Public Health is a Job for Engineers
Physicians can cure diseases, but mechanical engineers build defenses to ward off pathogens before they infect.
This hopeful and popular story hides an important point: The COVID-19 pandemic occurred due to a failure to apply good engineering to the cause of public health.
The vaccines employed to stop COVID create defenses against the virus within the human body. They don’t stop infection entirely, but instead fight its ability to cause disease and even then, do so imperfectly. (The number of so-called breakthrough cases among fully vaccinated people is small compared to the rate of disease in unvaccinated populations, but it is still significant.)
What’s more, relying on vaccines as the main tool to stop new airborne diseases will inevitably result in large numbers of deaths, since viruses do not send advance notice that they are coming so we can begin vaccine development. We were lucky this time because COVID is not as deadly as other diseases—pandemics in history have killed large fractions of the population—and effective vaccines were developed with amazing speed. The next pathogen may not be so kind, and coupled with an inevitable return to global air travel and the human desire to crowd into bars, restaurants, arenas, offices, and other confined spaces, will result in another pandemic overtaking the globe.
There is another way. Instead of waiting to fight diseases inside the human body, engineering can establish lines of defense further out by either intercepting and neutralizing the pathogens before they reach humans or diluting them so much that they can’t build up an infective load. Good engineering can create robust public health.
In fact, mechanical engineers have been responsible for many of the most significant advances in health. The cholera and dysentery epidemics of history were stopped by water and sewer systems that prevented transmission of those waterborne diseases. Malaria has been eliminated in many places through use of window screens and the killing of the parasite-bearing mosquitoes. Food-borne illnesses have been greatly reduced by advances in cooking, packing, and freezing technology.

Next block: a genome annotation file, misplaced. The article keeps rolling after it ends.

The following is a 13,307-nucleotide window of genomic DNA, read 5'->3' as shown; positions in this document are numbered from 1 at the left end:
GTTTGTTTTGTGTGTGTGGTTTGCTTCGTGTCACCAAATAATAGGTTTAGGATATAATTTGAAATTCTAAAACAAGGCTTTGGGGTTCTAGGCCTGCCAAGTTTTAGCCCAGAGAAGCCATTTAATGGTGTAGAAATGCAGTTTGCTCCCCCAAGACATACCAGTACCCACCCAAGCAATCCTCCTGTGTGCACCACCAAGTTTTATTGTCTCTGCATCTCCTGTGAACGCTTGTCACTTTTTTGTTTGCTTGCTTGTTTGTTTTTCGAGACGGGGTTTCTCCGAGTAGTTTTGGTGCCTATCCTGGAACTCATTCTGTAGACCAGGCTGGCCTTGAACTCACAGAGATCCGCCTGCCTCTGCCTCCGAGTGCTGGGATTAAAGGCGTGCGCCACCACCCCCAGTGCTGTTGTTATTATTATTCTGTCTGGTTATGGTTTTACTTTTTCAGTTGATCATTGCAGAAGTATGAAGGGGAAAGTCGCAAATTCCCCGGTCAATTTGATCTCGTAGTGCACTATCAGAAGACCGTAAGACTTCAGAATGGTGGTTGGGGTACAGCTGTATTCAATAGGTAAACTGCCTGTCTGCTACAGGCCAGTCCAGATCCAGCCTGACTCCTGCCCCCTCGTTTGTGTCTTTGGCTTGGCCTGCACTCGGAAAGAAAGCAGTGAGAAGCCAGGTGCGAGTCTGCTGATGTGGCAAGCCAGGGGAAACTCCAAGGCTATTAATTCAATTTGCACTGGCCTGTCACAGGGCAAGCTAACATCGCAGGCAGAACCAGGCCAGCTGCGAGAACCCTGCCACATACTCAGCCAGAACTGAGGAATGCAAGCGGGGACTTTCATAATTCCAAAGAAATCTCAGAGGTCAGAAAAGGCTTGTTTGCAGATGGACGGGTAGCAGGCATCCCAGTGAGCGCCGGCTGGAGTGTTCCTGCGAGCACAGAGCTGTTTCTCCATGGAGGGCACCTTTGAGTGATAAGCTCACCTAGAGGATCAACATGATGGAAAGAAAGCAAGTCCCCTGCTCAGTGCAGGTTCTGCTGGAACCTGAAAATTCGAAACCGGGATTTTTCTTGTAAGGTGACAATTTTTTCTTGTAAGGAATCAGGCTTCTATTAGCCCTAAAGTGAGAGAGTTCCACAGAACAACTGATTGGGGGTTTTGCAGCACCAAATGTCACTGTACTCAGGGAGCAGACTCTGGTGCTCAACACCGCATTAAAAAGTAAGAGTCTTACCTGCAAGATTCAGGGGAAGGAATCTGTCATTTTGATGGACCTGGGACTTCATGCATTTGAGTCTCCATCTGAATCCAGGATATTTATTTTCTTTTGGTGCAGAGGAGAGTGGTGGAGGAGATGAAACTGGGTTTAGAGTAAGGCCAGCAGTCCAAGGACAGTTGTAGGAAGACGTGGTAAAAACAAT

The engineering solutions that stopped transmission of diseases by water, insects, and food brought about the largest increases in life expectancies in human history. Most of those advances occurred in the last half of the 19th century and the first half of the 20th century. To be sure, none of those diseases have been eliminated entirely, but the job by engineers in erecting defenses is so effective that the medical science community—physicians and the developers of vaccines and other treatments—are the backup squad.
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With those successes it appeared that it was only a matter of time before safe air would follow safe water. However, in the 1960s with the early success of some vaccines, the medical science community took over public health and implemented a major change in strategy. Instead of preventing disease transmission to and between people, the idea was to use vaccines so individuals may get infected but not get sick.
Vaccines have been successful against individual diseases; they have triumphed over the scourges of smallpox and polio, for instance. But the emergence of the novel coronavirus in 2019 should prompt us to revisit that reactive stance. It is time to examine how good mechanical engineering can stop transmission of all airborne diseases.